Since 1996, Arizona has hosted four Super Bowls, two World Series, 27 Phoenix Open golf tournaments, and a litany of other enormous sports events. Beyond these mega-events, however, Arizona hosts a multitude of smaller-scale but nonetheless impactful events which not only contribute to the state’s burgeoning cultural capital, but to the state’s economic output.
A new report co-produced by the Arizona Chamber Foundation and Rounds Consulting Group explores the economic impact of Arizona’s sports industry, and the potential for targeted investments and enhanced coordination between strategic partners to expand the industry’s positive effects on the state economy.
The report’s release coincides with Tuesday’s Game Changers Summit at Footprint Center in downtown Phoenix. Co-produced by the Arizona Commerce Authority, the Arizona Chamber of Commerce & Industry, Horizon Strategies, and the Global Sport Institute at Arizona State University, the inaugural summit is Arizona’s first sport-specific business, technology, and innovation event to bring together executives, academics, entrepreneurs, innovators, investors, athletes, and policy leaders to examine emerging tech trends in sport, sports performance, and adjacent industries, as well as to assess how the business of sports can help grow the Arizona economy.
Surveying past sporting events, the report calculates that the Cactus League, Phoenix Open, and past Super Bowls have generated between $180 million and $1.3 billion in economic impact per event. Medium-scale events, like the NCAA Championship and the MLB All-Star game, generated between $67 and $324.5 billion in economic impact each. “While larger scale sports events like the Super Bowl provide substantial economic benefits to the state, the sum of the mid-tier and smaller annual sports events will also display very large economic impacts,” the report reads.
As an example of the massive benefit these sporting events can have on the state economy, the report compares the Cactus League and the Phoenix Open to an average high-wage manufacturing firm, which generates an annual economic impact of $50 million. “This means that spring training baseball in Arizona provides the economic equivalent of 14 such manufacturing businesses operating throughout the entire year, every year. The Waste Management Phoenix Open would equal 9 such businesses.”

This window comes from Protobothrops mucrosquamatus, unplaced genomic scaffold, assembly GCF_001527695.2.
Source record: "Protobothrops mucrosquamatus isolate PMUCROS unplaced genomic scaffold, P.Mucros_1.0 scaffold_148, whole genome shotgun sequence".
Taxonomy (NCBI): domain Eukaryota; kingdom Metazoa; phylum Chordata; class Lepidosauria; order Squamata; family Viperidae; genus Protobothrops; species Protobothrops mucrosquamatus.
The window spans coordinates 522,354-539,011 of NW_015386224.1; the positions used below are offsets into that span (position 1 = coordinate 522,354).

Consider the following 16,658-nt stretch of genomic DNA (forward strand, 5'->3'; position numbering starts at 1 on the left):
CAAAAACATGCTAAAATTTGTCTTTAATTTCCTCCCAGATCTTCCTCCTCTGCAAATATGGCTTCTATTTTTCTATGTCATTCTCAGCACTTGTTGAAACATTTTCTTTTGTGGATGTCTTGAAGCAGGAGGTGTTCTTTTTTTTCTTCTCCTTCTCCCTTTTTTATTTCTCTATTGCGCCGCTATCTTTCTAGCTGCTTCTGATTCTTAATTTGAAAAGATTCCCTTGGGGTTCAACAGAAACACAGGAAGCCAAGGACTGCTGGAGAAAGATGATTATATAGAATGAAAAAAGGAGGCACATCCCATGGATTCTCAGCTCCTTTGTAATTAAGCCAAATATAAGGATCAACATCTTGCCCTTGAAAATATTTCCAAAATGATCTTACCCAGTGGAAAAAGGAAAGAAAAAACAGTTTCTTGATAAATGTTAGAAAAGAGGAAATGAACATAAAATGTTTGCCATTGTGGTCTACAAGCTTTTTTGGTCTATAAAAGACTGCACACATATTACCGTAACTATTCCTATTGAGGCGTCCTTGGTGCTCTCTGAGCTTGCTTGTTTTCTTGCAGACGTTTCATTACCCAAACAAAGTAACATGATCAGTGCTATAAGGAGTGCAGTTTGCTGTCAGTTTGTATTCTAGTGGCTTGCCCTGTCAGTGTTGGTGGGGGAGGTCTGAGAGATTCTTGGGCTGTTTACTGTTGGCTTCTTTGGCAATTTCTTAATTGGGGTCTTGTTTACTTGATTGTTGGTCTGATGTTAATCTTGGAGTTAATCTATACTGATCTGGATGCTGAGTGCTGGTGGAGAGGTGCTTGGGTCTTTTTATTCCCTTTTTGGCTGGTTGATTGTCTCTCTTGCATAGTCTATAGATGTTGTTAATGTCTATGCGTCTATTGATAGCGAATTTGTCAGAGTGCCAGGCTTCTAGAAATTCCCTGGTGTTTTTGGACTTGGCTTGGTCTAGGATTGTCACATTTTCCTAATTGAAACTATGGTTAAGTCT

Beyond these initial estimates, the report’s authors recommend several areas for further research and analysis: locating thorough data that can be used to calculate the economic impact of specific sports events, calculating how important mega-events are to the state economy, understanding the role of smaller sports events in total economic output, and measuring the economic impact of minor and mid-level events, such as high school soccer tournaments.
Diving deeper into how such events generate such an outsized impact on the state’s economy, the report outlines certain industries that stand to benefit from a thriving sports industry. Tourism and local spending are obvious winners, with local businesses benefiting from tens of thousands of tourists coming to town. Beyond this, however, the report’s authors highlight how related industries such as sports medicine, health technology, sports gambling, and charity and philanthropy stand to benefit.
The report insists that the state should consider return on investment (ROI) when investing taxpayer dollars on sports industry proposals.
“In instances where public/private partnerships are favored,” ROI calculations will be demanded by private investors, the report reads. The report’s authors argue that state actors — who are spending money earned through taxation, not through voluntary economic transactions — should hold themselves to the same standard.
In addition to calculating ROI, advocates for specific proposals must be able to articulate these numbers and community members’ support for such proposals in public venues if they intend to succeed in bringing their efforts over the finish line, the report reads.
As Arizona continues to lead the nation as a hub for sports events and sports tourism, state leaders in both the private and public sectors are looking to capitalize on this competitive advantage to grow the economic pie. This report might just be the launching point for future strategies to grow the state’s sports industry and, in turn, fuel investments from job creators and put more money into taxpayers’ pockets.